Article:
Alfredo Kraus, one of the most astute artists in operatic history in terms of careful management of technique and vocal resources, once said in an interview that ‘you have to make a choice when you start to sing and decide whether you want to service the music, and be at the top of your art, or if you want to be a very popular tenor.’
In generations past, an important singer’s first recording of Italian arias would almost invariably have included the music of Verdi.
With celebrations of the Verdi Bicentennial in full swing, there have been
many grumblings about the precarious state of Verdi singing in the world’s
major opera houses today.
In the thirty-five years immediately following its American première at the Metropolitan Opera in 1914, Italo Montemezzi’s ‘Tragic Poem in Three Acts’ L’amore dei tre re was performed in New York on sixty-six occasions.
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During his career in film, opera, and operetta, Richard Tauber (1891 - 1948) enjoyed the sort of global fame that eludes all but the tiniest handful of ‘serious’ singers today.
Known principally for its two concert show-pieces for the leading lady, the success of Francesco Cilea’s Adriana Lecouvreur relies upon finding a soprano willing to take on, and able to pull off, the eponymous role.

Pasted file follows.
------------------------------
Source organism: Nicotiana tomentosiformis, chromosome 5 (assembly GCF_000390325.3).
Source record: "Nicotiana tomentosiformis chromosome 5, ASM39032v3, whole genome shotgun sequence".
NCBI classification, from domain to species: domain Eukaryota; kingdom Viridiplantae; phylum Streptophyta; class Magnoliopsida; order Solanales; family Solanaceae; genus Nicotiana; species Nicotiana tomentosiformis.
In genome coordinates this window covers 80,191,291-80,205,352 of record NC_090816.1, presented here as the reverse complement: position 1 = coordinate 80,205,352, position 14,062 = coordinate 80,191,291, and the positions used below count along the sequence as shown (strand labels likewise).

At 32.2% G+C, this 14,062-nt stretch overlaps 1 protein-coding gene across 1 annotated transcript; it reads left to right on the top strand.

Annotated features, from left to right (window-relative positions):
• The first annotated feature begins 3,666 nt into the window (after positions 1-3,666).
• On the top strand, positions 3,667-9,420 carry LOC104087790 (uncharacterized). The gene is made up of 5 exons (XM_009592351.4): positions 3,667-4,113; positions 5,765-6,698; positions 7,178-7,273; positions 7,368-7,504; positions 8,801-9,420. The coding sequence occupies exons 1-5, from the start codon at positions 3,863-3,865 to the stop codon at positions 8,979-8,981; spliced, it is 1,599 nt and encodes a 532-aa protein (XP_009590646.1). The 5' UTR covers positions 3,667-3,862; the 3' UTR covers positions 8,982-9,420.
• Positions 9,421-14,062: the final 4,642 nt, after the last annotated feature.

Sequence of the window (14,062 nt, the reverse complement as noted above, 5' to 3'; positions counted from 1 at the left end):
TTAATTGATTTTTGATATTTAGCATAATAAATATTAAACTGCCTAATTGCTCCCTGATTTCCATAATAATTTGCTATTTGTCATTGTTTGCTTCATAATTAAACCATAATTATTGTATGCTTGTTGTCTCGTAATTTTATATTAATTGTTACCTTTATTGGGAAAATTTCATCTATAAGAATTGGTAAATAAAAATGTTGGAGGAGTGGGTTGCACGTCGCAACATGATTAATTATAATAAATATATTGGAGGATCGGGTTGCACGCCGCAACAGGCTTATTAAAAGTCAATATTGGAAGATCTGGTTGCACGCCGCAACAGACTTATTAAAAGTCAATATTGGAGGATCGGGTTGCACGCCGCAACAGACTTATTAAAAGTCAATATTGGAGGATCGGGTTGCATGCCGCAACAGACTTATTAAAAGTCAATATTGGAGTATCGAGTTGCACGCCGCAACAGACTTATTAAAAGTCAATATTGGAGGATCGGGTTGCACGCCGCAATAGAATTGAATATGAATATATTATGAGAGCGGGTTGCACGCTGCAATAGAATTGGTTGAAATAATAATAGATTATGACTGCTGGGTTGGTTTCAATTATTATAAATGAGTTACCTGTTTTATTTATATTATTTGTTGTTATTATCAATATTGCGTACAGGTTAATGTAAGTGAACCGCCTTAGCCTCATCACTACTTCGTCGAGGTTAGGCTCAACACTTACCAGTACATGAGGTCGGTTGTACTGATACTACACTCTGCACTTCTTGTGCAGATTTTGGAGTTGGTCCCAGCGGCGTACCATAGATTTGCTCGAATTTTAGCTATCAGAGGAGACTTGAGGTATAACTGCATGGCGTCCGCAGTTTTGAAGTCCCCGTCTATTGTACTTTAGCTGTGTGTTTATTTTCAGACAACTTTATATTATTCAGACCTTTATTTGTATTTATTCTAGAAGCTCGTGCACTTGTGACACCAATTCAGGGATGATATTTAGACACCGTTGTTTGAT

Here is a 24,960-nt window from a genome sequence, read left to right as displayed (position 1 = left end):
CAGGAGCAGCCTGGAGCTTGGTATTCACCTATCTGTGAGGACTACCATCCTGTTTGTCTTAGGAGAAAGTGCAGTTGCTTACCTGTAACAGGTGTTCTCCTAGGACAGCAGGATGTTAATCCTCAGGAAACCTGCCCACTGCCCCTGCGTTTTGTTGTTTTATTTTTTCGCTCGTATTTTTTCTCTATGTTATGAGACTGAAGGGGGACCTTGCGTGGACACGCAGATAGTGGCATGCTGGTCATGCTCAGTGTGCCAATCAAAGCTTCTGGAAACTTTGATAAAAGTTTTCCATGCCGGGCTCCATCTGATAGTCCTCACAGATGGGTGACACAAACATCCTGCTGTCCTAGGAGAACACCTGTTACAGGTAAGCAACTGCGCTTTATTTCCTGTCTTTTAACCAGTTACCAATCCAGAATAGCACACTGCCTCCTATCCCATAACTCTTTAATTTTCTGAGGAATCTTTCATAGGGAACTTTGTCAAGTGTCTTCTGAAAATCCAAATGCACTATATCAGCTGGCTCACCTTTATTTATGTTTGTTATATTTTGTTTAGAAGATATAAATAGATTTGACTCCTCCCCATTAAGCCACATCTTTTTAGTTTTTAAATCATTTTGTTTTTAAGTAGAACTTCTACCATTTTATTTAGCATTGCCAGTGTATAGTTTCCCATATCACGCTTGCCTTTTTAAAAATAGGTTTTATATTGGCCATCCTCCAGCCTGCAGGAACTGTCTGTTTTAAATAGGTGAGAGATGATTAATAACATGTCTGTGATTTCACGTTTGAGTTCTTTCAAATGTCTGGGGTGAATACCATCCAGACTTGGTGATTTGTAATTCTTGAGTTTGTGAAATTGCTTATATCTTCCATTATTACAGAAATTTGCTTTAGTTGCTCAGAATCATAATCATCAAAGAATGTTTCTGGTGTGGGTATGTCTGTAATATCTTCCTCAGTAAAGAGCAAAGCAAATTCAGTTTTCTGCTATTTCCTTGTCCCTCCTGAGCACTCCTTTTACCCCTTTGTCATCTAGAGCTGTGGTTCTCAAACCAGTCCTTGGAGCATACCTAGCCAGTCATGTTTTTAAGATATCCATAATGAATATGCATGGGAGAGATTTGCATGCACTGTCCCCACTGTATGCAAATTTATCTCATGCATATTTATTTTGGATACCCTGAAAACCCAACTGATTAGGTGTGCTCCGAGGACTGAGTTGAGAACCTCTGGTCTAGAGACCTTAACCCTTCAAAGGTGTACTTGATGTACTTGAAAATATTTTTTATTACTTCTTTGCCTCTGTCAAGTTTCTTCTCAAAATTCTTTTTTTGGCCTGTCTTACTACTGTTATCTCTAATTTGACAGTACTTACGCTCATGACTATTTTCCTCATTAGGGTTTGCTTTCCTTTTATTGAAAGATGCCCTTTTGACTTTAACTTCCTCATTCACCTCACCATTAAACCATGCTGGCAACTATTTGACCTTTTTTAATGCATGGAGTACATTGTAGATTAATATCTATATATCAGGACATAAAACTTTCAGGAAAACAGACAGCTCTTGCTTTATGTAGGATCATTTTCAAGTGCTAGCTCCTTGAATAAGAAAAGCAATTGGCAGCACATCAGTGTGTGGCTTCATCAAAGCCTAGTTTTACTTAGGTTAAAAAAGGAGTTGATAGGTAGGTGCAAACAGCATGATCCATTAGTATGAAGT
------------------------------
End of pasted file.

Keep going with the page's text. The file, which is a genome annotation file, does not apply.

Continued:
It would be condescending and perhaps even offensive to suggest that singing
traditional Spirituals is a rite a passage for artists of color, but the musical heritage of the United States has been greatly enriched by the performances and recordings of Spirituals by important artists such as Paul Robeson, Marian Anderson, Leontyne Price, Martina Arroyo, Shirley Verrett, Grace Bumbry, Jessye Norman, Barbara Hendricks, Florence Quivar, Kathleen Battle, Harolyn Blackwell, and Denyce Graves.
01 May 2007
ROSSINI: Bianca e Falliero
Dynamic brought its cameras to the Rossini Opera Festival in Pesaro, Italy, in August 2005 to
record Bianca e Falliero, one of Rossini's so-called “serious” operas, and one that had only been rescued from many decades of neglect by the festival itself, in 1986.
The very long first act takes it time to set up a basic situation. Contareno, a Venetian noble,
wants his daughter to marry Capellio, a sometime enemy. Bianca, the daughter, however, is in
love with a military hero, Falliero. Contareno threatens Bianca, forcing her to submit to the
marriage, but Falliero breaks up the ceremony. In act two he manages to meet Bianca alone, only
to have to flee. When caught at the Spanish Embassy, he is arrested. In the prolonged climax,
Falliero faces execution as a traitor to Venice, but Bianca’s protestations of love convince